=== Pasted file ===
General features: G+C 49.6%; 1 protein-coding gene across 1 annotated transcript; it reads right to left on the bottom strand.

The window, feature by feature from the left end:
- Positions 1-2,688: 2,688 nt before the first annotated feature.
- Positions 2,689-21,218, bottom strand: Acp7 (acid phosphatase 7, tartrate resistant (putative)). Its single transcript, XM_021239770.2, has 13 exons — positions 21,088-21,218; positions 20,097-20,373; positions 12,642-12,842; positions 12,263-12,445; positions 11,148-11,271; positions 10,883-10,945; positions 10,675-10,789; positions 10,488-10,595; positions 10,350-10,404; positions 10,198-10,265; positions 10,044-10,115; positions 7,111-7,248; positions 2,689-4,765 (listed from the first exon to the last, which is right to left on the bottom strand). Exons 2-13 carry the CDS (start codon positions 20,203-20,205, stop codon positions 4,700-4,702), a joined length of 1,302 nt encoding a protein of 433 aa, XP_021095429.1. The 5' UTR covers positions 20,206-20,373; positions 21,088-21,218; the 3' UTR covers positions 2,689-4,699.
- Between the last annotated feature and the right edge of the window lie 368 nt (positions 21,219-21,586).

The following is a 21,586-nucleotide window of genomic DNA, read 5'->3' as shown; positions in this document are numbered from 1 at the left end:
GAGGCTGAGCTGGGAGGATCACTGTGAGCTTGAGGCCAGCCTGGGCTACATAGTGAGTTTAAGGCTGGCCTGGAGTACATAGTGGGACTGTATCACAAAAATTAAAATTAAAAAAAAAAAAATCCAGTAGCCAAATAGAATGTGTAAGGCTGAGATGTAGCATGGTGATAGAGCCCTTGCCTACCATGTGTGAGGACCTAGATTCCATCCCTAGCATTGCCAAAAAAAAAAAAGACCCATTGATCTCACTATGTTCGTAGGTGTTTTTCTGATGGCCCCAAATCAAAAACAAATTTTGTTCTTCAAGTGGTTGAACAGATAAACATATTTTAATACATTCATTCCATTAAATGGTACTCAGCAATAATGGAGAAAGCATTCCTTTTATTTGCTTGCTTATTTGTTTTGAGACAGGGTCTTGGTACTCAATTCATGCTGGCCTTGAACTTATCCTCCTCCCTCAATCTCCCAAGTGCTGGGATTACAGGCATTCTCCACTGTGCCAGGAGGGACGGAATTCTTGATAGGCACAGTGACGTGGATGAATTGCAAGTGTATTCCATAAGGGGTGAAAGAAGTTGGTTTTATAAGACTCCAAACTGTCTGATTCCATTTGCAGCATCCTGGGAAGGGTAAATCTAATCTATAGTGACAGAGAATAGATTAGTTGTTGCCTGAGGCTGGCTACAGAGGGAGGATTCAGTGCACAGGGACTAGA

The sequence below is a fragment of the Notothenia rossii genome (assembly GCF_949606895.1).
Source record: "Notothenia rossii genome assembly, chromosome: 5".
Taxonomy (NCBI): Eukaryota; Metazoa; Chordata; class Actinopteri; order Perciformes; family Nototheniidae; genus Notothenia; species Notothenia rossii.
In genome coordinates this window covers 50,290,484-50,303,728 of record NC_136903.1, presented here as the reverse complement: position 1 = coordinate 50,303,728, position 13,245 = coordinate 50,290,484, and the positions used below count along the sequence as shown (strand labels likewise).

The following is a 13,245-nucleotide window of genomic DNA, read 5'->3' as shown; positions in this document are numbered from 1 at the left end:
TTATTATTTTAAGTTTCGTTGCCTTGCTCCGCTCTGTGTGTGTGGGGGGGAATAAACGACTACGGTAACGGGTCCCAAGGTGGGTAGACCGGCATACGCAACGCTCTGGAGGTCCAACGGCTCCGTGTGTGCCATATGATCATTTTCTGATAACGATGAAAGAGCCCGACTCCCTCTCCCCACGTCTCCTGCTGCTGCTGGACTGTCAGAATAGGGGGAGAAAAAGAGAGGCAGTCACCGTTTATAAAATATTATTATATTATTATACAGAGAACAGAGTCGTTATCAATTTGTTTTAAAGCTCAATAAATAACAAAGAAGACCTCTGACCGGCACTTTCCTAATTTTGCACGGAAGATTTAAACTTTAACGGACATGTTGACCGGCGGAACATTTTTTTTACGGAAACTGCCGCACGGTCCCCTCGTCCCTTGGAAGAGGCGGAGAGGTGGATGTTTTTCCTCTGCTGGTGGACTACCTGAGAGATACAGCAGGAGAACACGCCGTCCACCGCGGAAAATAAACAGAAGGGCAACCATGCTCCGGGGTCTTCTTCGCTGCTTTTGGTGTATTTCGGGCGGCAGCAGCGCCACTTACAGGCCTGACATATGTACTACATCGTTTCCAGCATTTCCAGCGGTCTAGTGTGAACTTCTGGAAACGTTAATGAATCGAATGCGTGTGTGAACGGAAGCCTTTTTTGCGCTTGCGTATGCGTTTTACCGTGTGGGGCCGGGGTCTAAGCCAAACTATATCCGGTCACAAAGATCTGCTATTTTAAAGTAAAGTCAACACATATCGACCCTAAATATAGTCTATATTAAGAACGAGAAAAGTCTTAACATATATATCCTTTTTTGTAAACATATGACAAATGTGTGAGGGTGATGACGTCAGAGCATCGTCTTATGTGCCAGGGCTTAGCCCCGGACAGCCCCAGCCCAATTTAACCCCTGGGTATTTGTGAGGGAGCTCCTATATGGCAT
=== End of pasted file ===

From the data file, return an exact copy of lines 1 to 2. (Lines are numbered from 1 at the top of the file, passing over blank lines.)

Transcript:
General features: G+C 49.6%; 1 protein-coding gene across 1 annotated transcript; it reads right to left on the bottom strand.

The window, feature by feature from the left end: